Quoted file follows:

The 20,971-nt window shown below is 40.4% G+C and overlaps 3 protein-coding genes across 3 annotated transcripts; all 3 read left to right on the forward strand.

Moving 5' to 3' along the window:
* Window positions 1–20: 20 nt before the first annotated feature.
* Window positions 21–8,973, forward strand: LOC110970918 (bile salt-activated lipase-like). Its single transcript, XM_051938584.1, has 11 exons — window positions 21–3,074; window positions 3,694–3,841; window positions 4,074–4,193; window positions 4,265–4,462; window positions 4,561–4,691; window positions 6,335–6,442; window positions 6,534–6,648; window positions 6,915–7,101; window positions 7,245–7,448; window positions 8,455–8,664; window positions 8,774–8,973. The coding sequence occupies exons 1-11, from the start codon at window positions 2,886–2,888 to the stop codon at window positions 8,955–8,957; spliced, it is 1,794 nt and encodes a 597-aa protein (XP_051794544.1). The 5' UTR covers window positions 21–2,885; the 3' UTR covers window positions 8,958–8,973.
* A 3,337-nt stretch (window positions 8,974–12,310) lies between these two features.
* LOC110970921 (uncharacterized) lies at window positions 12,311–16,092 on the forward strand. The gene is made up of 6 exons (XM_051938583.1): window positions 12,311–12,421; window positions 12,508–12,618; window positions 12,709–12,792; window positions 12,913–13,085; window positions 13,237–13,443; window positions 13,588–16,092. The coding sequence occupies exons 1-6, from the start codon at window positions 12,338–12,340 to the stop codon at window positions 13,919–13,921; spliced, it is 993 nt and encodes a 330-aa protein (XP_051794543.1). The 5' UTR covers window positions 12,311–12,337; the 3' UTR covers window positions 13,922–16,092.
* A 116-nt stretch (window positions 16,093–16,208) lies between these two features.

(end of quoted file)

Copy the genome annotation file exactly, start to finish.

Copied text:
The 20,971-nt window shown below is 40.4% G+C and overlaps 3 protein-coding genes across 3 annotated transcripts; all 3 read left to right on the forward strand.

Moving 5' to 3' along the window:
* Window positions 1–20: 20 nt before the first annotated feature.
* Window positions 21–8,973, forward strand: LOC110970918 (bile salt-activated lipase-like). Its single transcript, XM_051938584.1, has 11 exons — window positions 21–3,074; window positions 3,694–3,841; window positions 4,074–4,193; window positions 4,265–4,462; window positions 4,561–4,691; window positions 6,335–6,442; window positions 6,534–6,648; window positions 6,915–7,101; window positions 7,245–7,448; window positions 8,455–8,664; window positions 8,774–8,973. The coding sequence occupies exons 1-11, from the start codon at window positions 2,886–2,888 to the stop codon at window positions 8,955–8,957; spliced, it is 1,794 nt and encodes a 597-aa protein (XP_051794544.1). The 5' UTR covers window positions 21–2,885; the 3' UTR covers window positions 8,958–8,973.
* A 3,337-nt stretch (window positions 8,974–12,310) lies between these two features.
* LOC110970921 (uncharacterized) lies at window positions 12,311–16,092 on the forward strand. The gene is made up of 6 exons (XM_051938583.1): window positions 12,311–12,421; window positions 12,508–12,618; window positions 12,709–12,792; window positions 12,913–13,085; window positions 13,237–13,443; window positions 13,588–16,092. The coding sequence occupies exons 1-6, from the start codon at window positions 12,338–12,340 to the stop codon at window positions 13,919–13,921; spliced, it is 993 nt and encodes a 330-aa protein (XP_051794543.1). The 5' UTR covers window positions 12,311–12,337; the 3' UTR covers window positions 13,922–16,092.
* A 116-nt stretch (window positions 16,093–16,208) lies between these two features.